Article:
Tuesday, February 06, 2007

A triumph for press freedom

Amidst constant attacks against Philippine press freedom, little gains should not come unnoticed.
At the Philippine Senate there has been a victory of sorts for press freedom.
Under deliberations is the Senate bill on anti-terrorism, called the "anti-terror bill".
This is part of this so-called world wide war on terror waged and led by that cowboy in the West.
Senator Aquilino Nene Pimentel Jr., has successfully convinced the prinicpal author, Senator Juan Ponce Enrile, to remove a provision that would have forced journalists to reveal the sources of their news stories involving terrorism.
This is an affront to the constitutionally guaranteed press freedom, Senator Pimentel said.
The Senate has approved an amendment in the proposedAnti-Terrorism Act that will exempt journalists,lawyers and doctors from being compelled to reveal tolaw enforcement authorities their communications withtheir sources of information, as well as with theirclients and patients.
This is one of the 89 amendments to the controversialmeasure (Senate Bill 2137) proposed by Minority LeaderAquilino Q. Pimentel, Jr. (PDP-Laban).
About 95 percent of these amendments were accepted by Sen. Juan Ponce Enrile, sponsor of the administration-initiated bill.
Explaining why media practitioners should not berequired to reveal their sources of information, Pimentel invoked section 4 of Article III (Bill of Rights) of the Constitution which provides: “No lawshall be passed abridging the freedom of speech, ofexpression, or of the press, or the right of thepeople to peaceably assemble and petition thegovernment for redress of grievances.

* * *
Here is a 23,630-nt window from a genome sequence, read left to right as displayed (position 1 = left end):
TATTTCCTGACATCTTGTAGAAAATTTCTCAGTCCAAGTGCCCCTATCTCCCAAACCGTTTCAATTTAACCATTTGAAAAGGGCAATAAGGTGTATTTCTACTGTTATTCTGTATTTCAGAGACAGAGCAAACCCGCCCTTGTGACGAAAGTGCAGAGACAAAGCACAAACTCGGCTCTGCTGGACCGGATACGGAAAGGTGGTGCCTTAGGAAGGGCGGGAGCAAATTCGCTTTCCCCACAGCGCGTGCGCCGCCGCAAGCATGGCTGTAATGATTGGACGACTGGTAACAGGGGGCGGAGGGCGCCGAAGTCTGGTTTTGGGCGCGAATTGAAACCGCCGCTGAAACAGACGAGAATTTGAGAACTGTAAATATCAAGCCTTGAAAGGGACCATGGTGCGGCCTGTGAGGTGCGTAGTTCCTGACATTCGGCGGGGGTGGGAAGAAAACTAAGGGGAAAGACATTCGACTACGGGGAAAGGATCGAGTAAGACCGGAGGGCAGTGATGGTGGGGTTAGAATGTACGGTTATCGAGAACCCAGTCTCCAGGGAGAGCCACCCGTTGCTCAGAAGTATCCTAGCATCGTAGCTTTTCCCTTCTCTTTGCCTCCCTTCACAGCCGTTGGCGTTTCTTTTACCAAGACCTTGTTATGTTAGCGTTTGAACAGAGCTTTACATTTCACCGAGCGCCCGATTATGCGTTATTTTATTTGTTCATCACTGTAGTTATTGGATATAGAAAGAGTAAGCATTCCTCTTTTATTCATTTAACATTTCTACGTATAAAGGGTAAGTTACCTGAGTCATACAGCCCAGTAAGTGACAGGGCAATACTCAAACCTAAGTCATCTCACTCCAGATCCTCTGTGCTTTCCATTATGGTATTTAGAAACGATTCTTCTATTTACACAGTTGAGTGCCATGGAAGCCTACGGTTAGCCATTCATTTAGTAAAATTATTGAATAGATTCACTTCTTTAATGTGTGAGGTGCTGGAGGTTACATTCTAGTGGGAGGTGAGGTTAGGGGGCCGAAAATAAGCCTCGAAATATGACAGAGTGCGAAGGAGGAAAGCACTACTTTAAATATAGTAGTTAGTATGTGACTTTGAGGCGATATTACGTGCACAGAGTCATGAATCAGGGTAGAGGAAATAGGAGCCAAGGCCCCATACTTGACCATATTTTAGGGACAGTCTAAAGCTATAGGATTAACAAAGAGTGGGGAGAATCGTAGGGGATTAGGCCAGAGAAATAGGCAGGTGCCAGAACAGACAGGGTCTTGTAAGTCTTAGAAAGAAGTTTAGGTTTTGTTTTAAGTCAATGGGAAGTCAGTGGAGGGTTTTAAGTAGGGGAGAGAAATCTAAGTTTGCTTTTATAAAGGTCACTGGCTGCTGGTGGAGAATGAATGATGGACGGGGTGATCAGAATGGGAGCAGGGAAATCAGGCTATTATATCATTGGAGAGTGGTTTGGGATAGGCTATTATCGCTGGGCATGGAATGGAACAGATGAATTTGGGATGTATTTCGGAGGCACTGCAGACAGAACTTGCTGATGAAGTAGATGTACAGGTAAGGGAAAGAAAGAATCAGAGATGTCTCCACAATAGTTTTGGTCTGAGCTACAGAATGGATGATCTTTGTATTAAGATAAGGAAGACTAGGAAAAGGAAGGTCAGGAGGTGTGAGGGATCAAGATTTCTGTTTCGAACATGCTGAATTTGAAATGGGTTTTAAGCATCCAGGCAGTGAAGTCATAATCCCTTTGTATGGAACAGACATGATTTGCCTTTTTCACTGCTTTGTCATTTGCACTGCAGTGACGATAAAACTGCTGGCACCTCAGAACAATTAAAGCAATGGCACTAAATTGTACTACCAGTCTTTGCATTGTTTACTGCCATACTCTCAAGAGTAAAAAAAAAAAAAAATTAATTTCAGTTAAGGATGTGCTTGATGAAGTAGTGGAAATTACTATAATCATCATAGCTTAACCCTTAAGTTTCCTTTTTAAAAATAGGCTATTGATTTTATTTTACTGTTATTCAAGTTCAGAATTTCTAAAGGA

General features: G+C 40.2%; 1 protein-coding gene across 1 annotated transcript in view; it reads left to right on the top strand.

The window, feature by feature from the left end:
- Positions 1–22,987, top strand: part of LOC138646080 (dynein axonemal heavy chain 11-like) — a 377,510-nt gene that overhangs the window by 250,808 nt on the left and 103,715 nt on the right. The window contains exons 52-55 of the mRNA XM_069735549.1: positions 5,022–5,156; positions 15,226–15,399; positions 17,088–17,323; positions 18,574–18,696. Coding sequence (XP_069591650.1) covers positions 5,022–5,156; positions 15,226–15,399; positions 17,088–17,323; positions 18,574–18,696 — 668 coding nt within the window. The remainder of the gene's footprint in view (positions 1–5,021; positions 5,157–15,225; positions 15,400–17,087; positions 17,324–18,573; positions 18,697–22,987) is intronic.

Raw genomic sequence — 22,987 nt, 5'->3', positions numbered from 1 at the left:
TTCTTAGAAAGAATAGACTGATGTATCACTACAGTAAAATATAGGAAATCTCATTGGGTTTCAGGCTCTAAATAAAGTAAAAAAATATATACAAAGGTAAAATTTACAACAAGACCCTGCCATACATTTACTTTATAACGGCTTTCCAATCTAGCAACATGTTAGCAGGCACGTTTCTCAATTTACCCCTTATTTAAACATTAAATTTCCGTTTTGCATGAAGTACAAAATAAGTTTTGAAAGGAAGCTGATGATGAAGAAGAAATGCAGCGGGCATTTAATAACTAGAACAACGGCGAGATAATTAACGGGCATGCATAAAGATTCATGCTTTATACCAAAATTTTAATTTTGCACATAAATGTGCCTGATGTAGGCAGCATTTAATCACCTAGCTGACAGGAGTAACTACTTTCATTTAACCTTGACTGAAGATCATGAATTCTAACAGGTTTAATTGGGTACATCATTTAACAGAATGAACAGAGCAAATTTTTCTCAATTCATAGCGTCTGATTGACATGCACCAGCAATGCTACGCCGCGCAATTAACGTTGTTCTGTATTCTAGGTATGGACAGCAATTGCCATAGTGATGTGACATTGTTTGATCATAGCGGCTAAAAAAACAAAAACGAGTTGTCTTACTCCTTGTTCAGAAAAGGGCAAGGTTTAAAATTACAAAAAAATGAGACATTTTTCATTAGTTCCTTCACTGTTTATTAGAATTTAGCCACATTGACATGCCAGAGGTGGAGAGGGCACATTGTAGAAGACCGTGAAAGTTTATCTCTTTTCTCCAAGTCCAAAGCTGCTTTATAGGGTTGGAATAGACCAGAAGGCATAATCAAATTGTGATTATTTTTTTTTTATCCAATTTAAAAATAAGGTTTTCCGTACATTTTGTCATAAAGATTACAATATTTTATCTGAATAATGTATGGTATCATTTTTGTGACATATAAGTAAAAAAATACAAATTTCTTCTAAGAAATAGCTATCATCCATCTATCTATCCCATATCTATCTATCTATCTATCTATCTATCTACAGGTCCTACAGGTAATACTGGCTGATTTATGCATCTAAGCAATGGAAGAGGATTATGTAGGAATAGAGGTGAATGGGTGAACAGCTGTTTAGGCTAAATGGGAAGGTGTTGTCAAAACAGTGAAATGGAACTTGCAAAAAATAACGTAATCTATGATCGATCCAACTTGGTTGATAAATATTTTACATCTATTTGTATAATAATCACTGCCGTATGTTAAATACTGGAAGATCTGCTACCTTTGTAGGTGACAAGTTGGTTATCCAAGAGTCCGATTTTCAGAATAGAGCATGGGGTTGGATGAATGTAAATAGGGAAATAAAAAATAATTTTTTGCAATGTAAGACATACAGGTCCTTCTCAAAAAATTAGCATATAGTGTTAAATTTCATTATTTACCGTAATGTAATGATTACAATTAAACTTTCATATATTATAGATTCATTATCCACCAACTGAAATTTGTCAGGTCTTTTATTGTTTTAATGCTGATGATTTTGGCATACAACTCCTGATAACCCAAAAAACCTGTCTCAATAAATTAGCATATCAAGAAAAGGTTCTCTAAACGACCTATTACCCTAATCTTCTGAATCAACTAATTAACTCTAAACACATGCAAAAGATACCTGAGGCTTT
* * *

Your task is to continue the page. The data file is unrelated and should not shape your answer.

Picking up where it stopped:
He said the amendment means that information furnishedto journalists about the whereabouts of terrorists inconnection with stories they have written could not bea subject to compulsory disclosure.“
In fact, there is more reason to exempt thecorrespondences, messages and records of journalistsfrom being monitored, bugged and recorded orsubpoenaed for use under legal compunction ininvestigation or terrorist trials that thecommunications between doctors and patients,” Pimentelsaid.
The minority leader also cited the concern of the Reporters Committee for Freedom of the Press that “if any journalist strongly and legitimatelysuspects that his or her communications with a source are being intercepted by a third party, that journalist simply cannot promise confidentiality in good faith to an international source when that sourcecould face torture or death if the communications isrevealed…”

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